Practicing Digital Forensics in MA
June 18, 2007 1:17 PM   Subscribe

A few questions about being a digital/computer forensics practitioner in Massachusetts and licensing.

1) Is it true that to be a digital forensics investigator in MA, one must have a private detective license?

2) Is it true one can legally offer services as a digital examiner (instead of an investigator) and not have the license? I ask because it takes three years of working under a P.I. to qualify as someone who can get a P.I. License, and I don't want to do that. If examiners are different, where is this spelled out?

3) Is having a PhD in Computer Engineering or Comp Science and experience with digital forensics (e.g., encase certification) sufficient for practicing digital forensics investigations (or examinations) as a type of "license in a profession" described in Ch. 147 Section 23 paragraph 11?

4) Is there a quick way to get a P.I. license in MA without quiting my job and taking another one for three years under someone who has a license?

Some background on my questions: MA requirements for being a private detective and MA general law concerning licensing chap 147 sections 22-30. (link is to just 22, click next to see other sections.)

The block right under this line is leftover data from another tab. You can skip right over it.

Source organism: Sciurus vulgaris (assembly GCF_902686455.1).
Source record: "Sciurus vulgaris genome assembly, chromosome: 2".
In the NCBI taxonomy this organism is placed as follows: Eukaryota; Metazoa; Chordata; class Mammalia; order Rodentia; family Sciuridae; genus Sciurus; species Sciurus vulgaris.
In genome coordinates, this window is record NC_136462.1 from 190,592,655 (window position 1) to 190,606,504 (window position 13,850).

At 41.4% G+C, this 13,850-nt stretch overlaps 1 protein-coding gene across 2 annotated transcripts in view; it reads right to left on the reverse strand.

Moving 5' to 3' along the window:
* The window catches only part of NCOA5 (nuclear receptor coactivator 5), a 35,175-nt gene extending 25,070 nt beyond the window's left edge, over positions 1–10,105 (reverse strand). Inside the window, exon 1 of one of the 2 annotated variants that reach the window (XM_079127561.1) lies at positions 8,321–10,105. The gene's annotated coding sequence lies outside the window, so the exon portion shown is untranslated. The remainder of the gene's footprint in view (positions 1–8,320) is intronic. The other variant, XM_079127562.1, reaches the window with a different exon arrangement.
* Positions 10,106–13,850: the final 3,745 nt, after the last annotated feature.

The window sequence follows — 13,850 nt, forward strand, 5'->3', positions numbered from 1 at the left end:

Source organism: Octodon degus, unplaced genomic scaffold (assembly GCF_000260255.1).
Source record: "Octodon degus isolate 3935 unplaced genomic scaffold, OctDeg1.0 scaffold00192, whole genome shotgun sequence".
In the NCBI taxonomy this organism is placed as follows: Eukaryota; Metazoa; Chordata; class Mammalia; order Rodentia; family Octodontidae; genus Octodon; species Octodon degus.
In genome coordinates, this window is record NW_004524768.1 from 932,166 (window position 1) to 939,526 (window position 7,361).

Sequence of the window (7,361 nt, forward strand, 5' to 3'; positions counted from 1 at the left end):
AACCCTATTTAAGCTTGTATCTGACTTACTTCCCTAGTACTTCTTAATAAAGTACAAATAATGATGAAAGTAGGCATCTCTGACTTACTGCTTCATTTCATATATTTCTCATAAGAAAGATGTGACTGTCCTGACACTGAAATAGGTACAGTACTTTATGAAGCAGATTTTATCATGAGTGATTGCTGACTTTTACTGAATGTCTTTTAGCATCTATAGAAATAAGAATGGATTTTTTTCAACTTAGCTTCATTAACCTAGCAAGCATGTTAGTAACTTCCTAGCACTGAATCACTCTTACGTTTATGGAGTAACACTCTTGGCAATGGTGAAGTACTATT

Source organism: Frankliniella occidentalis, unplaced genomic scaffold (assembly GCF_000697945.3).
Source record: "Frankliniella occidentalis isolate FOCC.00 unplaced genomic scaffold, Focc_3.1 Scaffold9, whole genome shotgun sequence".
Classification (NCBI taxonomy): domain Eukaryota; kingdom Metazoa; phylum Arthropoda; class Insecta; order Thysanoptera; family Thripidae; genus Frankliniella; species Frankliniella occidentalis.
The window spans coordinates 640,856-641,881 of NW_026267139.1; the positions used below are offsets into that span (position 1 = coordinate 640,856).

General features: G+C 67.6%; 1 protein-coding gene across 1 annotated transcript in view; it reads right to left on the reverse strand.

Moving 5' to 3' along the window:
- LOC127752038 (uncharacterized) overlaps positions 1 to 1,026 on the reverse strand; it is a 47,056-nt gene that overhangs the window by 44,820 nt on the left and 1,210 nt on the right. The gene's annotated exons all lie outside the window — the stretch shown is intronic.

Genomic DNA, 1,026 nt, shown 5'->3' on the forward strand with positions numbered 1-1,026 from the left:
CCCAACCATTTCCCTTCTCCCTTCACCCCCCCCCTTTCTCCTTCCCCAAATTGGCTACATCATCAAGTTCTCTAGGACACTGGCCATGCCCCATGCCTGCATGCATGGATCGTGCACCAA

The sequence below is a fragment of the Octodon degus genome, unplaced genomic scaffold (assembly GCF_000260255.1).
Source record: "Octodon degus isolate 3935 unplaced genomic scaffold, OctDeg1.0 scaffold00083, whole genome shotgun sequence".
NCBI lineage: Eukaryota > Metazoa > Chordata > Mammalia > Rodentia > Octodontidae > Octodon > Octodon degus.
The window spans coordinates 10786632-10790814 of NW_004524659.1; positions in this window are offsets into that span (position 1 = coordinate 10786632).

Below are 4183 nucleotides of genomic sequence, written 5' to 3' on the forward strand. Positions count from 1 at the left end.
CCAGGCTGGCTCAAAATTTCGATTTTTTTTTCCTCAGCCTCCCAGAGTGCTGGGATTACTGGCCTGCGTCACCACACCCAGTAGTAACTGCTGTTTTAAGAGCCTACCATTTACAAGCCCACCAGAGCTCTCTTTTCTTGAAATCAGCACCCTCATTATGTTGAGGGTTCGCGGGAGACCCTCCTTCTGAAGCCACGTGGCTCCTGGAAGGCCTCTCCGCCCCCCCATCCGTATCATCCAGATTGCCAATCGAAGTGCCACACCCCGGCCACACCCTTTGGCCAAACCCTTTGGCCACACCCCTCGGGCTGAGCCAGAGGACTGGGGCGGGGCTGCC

Thanks for your help.
posted by about_time to Law & Government (4 answers total)
I have worked with some computer forensics folks on legal discovery projects. I don't think there are any limits on the services you can offer as a computer forensics consultant in MA -- the people I know are not licensed as PIs or such. However, they are also all licensed attorneys, and it's my understanding that you need to be either a lawyer or an extremely effective/knowledgable expert witness to break into the field, since the risk of someone doing something legally boneheaded either in the field or on the stand is not acceptable.

So...I would suggest making sure there's work to be done and get a feel for the market before figuring out what license to get, if any.
posted by backupjesus at 3:02 PM on June 18, 2007

Yes, attorneys are exempt from needing licenses to do private detective work. I am not an attorney. I have the effective/knowledgeable part covered, which is why I want to know about the license part. Being an expert witness (or as you say "consultant") is actually simpler --- you just have to be accepted by the other side as an expert. For example, I could be called to testify as an expert about someone else's investigation, but that doesn't mean I could conduct my own.

There is definitely work in this area.
posted by about_time at 4:21 PM on June 18, 2007

You might try and ask people who already work in the forensics area in Massachusetts what they do. There is at least one company in Boston. I would give them a call and see how or if they are licensed.
posted by procrastination at 10:47 AM on June 19, 2007

Thanks ProC, I ran into someone from a prominent Boston digital forensics firm. He said that no one in the firm is a P.I. As I understand things, police and lawyers can investigate and recover items that can be brought into court. Anyone can investigate as a third party items that are seized by police, lawyers, or PIs. As that third-party, forensics investigator, whether you are accepted as an expert witness is up to the court (and the jury). IANAL, so perhaps I am wrong.
posted by about_time at 7:09 AM on July 16, 2007

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